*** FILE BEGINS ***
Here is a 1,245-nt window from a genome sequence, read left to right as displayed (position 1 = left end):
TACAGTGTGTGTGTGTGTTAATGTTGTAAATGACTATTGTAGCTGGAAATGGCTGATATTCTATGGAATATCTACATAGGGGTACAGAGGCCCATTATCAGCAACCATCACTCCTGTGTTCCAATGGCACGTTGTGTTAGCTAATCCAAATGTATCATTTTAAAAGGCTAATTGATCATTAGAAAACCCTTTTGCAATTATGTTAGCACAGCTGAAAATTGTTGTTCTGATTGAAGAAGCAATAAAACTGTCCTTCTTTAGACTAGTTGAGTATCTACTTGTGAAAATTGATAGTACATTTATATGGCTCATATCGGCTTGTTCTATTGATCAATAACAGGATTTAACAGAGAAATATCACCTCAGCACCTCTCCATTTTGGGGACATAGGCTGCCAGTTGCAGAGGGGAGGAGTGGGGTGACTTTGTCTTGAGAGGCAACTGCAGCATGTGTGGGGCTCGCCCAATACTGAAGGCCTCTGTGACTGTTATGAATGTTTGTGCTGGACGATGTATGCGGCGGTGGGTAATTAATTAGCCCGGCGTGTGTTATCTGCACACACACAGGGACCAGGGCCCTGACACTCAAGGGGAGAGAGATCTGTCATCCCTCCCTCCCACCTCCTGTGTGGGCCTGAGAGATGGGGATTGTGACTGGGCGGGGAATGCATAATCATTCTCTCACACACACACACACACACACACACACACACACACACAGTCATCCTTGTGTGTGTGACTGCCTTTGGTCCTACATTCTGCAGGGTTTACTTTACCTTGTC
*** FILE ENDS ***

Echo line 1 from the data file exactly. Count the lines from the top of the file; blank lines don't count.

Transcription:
Here is a 1,245-nt window from a genome sequence, read left to right as displayed (position 1 = left end):